There is, of course, implicit philosophy (small P) in the actual doing of science. But there is a strong resistance to introduction of Philosophy (large P) into science today. Bad experiences with Stalin/Lysenko, Mao, etc. Today there are attempts to introduce hostile Philosophies through redefinition of science (Wedge attacks) etc., which does lead to a hostile attitude from working scientists.
    That said there is probably always an inevitable active involvement of philosophy at the forefront of scientific discovery, and in the result remnants of scientific theory. There are big philosophical differences in interpretation of quantum mechanics which divided scientists and have lead to popular misconceptions.

  8. There are big philosophical differences in interpretation of quantum mechanics which divided scientists and have lead to popular misconceptions.

    Are they philosophical differences or scientific differences? I’d suggest the latter because interpretations deal with how it works. There are of course significant implications for philosophical discourse due to accepting various interpretations but the actual interpretation itself is a scientific matter isn’t it?

  9. I think the two get mixed up. Einstein argued that QM was not a complete theory, that it would eventually be replaced by something better – with the same impressive explanatory power but without the problems the orthodox QM presented to him. This was partly the question of faster-than light ‘spooky action at a distance’. But also the conclusion that any ultimate reality was beyond access. I think he was arguing for an objective realist philosophy whereas Bohr’s position was, at best, an instrumental realist approach, maybe even a non-realist approach, where we are stuck with quantum appearance, we can never go any deeper.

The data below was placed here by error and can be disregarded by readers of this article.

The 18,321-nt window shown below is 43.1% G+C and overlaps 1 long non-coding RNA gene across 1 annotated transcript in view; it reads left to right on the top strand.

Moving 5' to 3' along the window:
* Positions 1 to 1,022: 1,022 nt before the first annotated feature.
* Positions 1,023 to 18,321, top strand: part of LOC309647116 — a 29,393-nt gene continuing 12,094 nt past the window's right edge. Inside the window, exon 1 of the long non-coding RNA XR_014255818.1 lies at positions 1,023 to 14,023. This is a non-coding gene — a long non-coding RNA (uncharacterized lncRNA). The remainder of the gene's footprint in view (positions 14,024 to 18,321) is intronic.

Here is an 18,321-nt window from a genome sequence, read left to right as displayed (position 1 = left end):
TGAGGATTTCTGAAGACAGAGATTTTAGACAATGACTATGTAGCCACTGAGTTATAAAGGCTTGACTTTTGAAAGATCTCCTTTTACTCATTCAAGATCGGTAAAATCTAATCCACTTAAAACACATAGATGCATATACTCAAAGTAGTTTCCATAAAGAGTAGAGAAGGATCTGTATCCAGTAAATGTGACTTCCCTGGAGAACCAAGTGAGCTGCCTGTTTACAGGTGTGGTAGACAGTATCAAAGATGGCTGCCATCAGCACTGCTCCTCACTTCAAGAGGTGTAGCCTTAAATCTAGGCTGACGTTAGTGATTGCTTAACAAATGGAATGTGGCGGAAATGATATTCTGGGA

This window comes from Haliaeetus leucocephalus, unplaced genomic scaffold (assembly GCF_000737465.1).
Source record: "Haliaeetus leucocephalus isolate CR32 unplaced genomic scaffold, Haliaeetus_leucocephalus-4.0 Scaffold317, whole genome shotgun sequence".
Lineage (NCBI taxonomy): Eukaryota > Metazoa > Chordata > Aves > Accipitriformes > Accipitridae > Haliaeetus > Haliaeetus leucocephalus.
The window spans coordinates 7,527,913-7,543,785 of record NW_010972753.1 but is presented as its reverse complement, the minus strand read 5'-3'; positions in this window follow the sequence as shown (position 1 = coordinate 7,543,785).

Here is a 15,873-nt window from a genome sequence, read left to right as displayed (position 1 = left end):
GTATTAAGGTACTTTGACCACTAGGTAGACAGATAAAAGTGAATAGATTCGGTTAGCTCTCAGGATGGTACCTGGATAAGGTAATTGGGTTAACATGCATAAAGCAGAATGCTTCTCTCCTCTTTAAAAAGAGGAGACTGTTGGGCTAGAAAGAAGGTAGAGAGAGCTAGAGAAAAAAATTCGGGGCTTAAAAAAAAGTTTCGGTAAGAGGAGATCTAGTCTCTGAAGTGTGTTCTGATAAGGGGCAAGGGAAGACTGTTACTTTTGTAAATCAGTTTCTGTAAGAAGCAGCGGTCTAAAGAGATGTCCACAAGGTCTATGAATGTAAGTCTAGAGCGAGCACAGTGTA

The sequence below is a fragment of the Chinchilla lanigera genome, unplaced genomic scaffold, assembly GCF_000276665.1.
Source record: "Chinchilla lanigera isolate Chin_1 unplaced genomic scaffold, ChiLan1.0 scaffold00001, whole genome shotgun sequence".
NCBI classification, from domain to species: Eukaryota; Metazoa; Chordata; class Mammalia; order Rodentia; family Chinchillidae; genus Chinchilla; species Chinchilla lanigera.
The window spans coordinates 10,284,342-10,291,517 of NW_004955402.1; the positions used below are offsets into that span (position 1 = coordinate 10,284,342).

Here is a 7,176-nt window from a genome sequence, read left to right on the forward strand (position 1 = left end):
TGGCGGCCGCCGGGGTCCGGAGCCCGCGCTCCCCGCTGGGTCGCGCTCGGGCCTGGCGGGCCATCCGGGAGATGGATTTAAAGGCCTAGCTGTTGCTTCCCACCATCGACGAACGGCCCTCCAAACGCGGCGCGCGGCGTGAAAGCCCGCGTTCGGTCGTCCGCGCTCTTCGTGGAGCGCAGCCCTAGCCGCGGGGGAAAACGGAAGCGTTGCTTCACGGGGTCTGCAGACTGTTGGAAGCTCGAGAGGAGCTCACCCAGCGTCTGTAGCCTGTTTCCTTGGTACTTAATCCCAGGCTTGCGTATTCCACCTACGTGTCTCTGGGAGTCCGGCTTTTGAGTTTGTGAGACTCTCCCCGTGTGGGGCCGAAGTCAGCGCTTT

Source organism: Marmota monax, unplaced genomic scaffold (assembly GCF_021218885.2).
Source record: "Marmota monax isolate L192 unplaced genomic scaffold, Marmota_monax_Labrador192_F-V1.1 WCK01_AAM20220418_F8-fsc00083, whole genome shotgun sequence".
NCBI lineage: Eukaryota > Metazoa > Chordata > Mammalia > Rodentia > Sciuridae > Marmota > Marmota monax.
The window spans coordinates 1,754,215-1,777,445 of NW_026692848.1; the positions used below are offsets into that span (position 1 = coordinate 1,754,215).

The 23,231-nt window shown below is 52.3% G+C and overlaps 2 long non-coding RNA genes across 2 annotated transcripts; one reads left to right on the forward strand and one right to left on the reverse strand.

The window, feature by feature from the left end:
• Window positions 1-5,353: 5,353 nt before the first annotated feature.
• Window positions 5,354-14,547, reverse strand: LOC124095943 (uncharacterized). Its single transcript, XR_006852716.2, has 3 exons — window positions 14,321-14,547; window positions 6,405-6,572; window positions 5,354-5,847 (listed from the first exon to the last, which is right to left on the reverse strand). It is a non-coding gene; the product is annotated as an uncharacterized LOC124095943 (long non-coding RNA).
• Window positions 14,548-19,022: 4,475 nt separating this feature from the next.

While Einstein’s suggested experiments always seemed to end up with results opposing his position I don’t think they ruled out his philosophical position of objective realism – although that is a popular conception.

    I get the impression that Bohr’s less-than-realist position is what comes though in the popular conception of QM, and its practical scientific use takes an instrumental approach. But ongoing research into the fundamental nature of matter implies, I think, acceptance of an objective realist philosophy.

    Those are different interpretations that scientist ‘get by’ on. I don’t think this leads to arguments over experimental facts but subtle philosophical difference may underly interpretation, especially when it comes to advancing new theories.

  10. Wow Ken – your comment (#10) is loaded with philosophical terms (‘objective realist’, ‘instrumental realist’, ‘non-realist’), and seems to underline the ‘mixing’ of science and philosophy! :D

  11. Ian
    Sorry, it seems my statement (post 4) was vague, but the point I was trying to make was that philosophy is used to lay out the reasons behind the way scientists do science, the ‘what, where, when, and how’ of the methodology, not the ‘what’ science describes as happening in naturalistic terms.
    Of course philosophy does not describe the ‘what’ of how things work, rather it forms the framework on which scientists use ‘what, where, when, and how’ terminology in the language of their observations. These descriptions in turn form the ‘cold, hard facts’.
    Even, then, as Ken rightly points out, there can be philosophical differences between scientists, in the interpretation of these ‘cold, hard facts’.